A second person has died in Vermont flooding from Hurricane Beryl’s remnants, officials say

PLAINFIELD, Vt. (AP) — A second person has died in Vermont in the flooding from Hurricane Beryl’s remnants, officials said Thursday.

John Rice, 73, died when he drove his vehicle through a flooded street Thursday morning in Lyndonville, police Chief Jack Harris said. The floodwaters’ current swept the vehicle off the road and into a hayfield that was submerged under 10 feet (3.05 meters) of water.

Rice had ignored bystanders’ warnings to turn around, said Lt. Charles Winn of the Vermont State Police. Rice’s body was recovered several hours later after floodwaters receded.

Another man, identified as Dylan Kempton, 33, was riding an all-terrain vehicle late Wednesday when it was swept away by floodwaters in Peacham, Vermont State Police said in a statement. His body was recovered Thursday morning.

The remnants of Hurricane Beryl dumped heavy rain on Vermont, washing away much of an apartment building, knocking out bridges and cutting off towns, and retraumatizing a state still recovering from catastrophic floods that hit a year ago to the day.

More than 100 people were rescued by swift-water teams during the worst of the rainfall, which started Wednesday and continued into Thursday, officials said. In Plainfield, residents of a six-unit apartment building had mere minutes to evacuate before water destroyed it, the town's emergency management director said.

Stunned residents emerged Thursday to assess damage in a series of small towns along a hilly corridor on the Winooski River, connected mostly by U.S. Highway 2. Parts of the artery were closed, along with dozens of other roads. Shelters opened in several communities.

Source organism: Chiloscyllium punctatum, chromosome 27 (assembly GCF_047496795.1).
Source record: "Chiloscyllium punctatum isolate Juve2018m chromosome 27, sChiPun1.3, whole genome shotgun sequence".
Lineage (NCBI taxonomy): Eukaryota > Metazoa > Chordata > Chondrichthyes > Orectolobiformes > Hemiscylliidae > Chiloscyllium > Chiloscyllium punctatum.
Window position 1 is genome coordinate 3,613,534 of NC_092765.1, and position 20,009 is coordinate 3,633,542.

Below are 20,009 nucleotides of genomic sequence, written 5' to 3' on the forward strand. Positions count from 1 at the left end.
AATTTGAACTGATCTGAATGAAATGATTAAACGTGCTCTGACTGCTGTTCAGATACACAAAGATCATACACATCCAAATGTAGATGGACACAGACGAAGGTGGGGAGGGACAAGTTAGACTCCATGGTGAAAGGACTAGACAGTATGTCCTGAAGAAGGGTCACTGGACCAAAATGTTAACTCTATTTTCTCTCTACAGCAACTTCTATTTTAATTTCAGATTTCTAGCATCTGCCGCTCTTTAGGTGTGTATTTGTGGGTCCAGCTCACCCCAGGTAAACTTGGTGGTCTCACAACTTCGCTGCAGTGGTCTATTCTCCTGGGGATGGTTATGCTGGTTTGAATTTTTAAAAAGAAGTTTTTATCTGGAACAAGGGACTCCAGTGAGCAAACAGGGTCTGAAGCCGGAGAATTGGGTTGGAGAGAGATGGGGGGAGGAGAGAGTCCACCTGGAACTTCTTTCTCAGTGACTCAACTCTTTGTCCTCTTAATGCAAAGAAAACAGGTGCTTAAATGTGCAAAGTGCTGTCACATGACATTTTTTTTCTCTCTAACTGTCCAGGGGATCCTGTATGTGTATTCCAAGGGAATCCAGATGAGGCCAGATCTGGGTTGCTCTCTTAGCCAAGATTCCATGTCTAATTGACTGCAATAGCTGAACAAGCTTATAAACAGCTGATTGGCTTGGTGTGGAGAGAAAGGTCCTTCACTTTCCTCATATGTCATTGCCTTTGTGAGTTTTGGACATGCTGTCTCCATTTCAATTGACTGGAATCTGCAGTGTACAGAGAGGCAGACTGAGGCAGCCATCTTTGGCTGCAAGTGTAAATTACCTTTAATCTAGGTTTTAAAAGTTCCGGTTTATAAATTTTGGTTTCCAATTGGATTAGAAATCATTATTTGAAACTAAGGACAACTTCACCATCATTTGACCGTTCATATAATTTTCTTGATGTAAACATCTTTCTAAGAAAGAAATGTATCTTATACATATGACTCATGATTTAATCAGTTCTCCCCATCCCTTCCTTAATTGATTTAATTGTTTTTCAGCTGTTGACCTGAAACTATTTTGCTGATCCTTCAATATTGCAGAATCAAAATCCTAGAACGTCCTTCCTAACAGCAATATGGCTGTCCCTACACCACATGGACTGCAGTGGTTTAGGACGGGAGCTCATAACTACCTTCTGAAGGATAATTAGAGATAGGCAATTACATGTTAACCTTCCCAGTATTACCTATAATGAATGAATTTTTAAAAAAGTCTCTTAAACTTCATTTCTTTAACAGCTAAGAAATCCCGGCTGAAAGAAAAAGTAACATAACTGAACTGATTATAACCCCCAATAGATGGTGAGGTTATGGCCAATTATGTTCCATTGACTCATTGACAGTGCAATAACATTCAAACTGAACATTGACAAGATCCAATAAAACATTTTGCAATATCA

“It’s just mud everywhere,” said Art Edelstein, who assessed the destruction at a home he has owned for 50 years in Plainfield. “This is, in my impression, catastrophic. I’ve just never seen anything like this.”

The deluge dropped more than 6 inches (15 centimeters) of rain on parts of Vermont, and the heaviest rainfall was in the same areas devastated on July 10, 2023, said Marlon Verasamy, of the National Weather Service in Burlington. Rivers had crested at virtually all locations by late Thursday afternoon.

“It’s not lost on any of us the irony of the flood falling on the one-year anniversary to the day when many towns were hit last year,” Gov. Phil Scott told reporters.

The towns hit hardest by Beryl's rains lie east of the capital, Montpelier, which flooded last year but escaped serious damage this week.

In Plainfield, a concrete bridge that collapsed and tumbled downstream was likely responsible for ripping off part of an apartment building with five units, said Michael Billingsley, the town's emergency management director.

The occupant of another home was pulled through a window to safety moments before it was swept downstream, and a mobile home floated away with four pets belonging to a family that narrowly escaped, he said.

Hilary Conant said she had to flee her apartment as the Great Brook rose, just as she did a year earlier.

“It’s like rewind to last year,” she said. “The water was coming up, so I knew it was time to leave with my dog. It’s very retraumatizing." A neighbor offered a camper. She and her dog, Casper, sheltered Thursday at Goddard College, which opened dorm rooms to displaced residents.